During recent weeks, Zoo Miami has celebrated three significant births.
First, on Sunday, May 25, a black rhinoceros was born just after 11 p.m. This was the 13th successful birth at Zoo Miami for this highly endangered species. Weighing 122 pounds, the female calf was born after an approximately 15-month gestation period. The 14-year-old mother, named “Circe,” was born at the Riverbanks Zoo and arrived at Zoo Miami in 2006. The father, named “Eddie,” also is 14 years old and was born at the Cincinnati Zoo.
Black rhinos are highly endangered as they continue to be poached at alarming rates in Eastern and Southern Africa. Whereas there used to be over 100,000 running wild in Africa within the past century, those numbers are now down to an estimated 5,000 individuals. They are killed for their horns, which are prized in some eastern cultures for medicinal purposes and as status symbols.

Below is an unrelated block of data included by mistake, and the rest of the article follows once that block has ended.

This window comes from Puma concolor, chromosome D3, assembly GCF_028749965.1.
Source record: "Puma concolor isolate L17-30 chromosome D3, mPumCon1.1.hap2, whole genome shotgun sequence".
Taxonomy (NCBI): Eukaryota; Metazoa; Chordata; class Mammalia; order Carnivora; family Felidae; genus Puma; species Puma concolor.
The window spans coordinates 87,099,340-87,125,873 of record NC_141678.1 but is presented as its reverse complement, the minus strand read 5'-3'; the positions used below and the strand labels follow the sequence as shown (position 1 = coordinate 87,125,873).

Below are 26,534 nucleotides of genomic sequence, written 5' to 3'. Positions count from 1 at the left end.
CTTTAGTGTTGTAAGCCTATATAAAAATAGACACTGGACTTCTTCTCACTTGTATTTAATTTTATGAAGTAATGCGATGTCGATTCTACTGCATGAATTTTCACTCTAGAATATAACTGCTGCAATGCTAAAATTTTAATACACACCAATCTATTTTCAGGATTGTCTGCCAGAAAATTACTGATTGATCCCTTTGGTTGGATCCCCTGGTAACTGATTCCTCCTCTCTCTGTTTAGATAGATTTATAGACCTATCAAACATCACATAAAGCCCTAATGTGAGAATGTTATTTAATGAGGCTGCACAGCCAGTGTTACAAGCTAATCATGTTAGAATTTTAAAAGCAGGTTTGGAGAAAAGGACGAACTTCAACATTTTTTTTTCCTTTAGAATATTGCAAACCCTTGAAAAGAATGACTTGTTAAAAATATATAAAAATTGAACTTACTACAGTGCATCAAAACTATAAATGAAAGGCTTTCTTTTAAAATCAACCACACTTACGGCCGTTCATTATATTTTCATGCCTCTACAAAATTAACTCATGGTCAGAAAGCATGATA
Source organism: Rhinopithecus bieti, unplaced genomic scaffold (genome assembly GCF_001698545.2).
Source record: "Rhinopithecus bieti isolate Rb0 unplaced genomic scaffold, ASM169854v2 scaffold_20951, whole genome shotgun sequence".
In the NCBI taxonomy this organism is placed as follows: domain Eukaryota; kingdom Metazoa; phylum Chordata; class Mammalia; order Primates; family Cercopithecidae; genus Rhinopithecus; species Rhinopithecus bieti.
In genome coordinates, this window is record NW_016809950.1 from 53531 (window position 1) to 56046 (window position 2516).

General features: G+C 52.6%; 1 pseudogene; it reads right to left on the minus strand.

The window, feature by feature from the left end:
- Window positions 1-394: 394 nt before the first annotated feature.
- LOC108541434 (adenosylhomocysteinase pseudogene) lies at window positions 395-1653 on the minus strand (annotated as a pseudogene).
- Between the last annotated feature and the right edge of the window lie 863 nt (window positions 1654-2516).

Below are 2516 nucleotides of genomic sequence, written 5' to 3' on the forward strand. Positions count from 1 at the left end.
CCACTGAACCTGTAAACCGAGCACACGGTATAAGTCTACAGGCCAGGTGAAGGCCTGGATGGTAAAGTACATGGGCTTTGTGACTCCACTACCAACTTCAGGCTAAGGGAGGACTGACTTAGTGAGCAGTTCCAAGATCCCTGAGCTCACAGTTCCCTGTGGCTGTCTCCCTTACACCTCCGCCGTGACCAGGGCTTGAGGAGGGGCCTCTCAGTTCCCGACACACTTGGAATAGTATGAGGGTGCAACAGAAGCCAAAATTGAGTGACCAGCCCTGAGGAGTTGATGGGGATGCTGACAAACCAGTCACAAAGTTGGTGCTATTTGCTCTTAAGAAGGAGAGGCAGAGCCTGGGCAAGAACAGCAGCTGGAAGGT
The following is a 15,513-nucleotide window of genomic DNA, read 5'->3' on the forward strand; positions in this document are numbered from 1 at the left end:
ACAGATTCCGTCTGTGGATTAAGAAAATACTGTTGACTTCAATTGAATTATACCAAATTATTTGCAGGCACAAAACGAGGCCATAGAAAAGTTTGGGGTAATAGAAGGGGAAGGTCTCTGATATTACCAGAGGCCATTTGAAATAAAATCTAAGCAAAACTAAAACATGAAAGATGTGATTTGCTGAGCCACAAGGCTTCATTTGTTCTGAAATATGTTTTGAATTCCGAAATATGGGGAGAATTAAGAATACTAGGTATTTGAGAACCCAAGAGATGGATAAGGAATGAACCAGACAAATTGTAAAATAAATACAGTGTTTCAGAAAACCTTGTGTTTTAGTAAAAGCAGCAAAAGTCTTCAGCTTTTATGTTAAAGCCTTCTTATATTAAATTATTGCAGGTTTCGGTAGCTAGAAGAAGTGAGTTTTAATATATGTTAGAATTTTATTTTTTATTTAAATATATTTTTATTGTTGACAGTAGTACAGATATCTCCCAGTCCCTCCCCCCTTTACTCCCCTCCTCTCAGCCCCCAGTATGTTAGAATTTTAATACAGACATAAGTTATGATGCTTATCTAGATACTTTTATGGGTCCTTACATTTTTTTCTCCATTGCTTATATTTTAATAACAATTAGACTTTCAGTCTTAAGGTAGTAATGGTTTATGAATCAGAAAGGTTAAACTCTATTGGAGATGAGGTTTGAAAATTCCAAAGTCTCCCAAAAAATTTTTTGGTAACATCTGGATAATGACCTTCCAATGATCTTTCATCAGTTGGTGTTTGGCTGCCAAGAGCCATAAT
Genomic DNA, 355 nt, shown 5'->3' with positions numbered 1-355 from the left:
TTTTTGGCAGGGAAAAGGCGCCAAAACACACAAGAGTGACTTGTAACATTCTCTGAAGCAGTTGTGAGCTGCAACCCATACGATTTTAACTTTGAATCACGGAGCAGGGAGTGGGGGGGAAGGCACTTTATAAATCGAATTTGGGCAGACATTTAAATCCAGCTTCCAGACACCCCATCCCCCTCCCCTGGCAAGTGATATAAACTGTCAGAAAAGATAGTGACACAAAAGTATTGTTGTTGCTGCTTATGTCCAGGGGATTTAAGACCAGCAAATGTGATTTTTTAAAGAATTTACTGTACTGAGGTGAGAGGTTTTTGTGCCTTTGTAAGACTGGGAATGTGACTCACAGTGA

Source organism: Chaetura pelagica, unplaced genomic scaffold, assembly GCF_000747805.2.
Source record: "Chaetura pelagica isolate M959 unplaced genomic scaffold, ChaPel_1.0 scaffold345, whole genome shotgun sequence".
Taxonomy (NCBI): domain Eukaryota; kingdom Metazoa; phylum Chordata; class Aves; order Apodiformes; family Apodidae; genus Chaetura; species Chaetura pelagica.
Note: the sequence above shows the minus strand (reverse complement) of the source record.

On Friday, May 30, the zoo welcomed the birth of a male white-faced saki monkey. This is the first birth of this species of Tropical American monkey for Zoo Miami.
Found in the rainforest trees of Brazil, Guyana, and Venezuela, these fruit-eating monkeys rarely come to the ground and are considered vulnerable due to habitat destruction and hunting for food and the pet trade. Unfortunately, the first-time mother rejected the offspring so it is now being hand raised by zoo staff.
Finally, a male Somali wild ass was born June 2. Somali wild asses are the world’s most critically endangered asses with less than 1,000 believed to still exist in the wild. It is the last remaining ancestor of the modern donkey. They are the smallest of the wild equids and are found in rocky deserts in very isolated areas of Eastern Africa.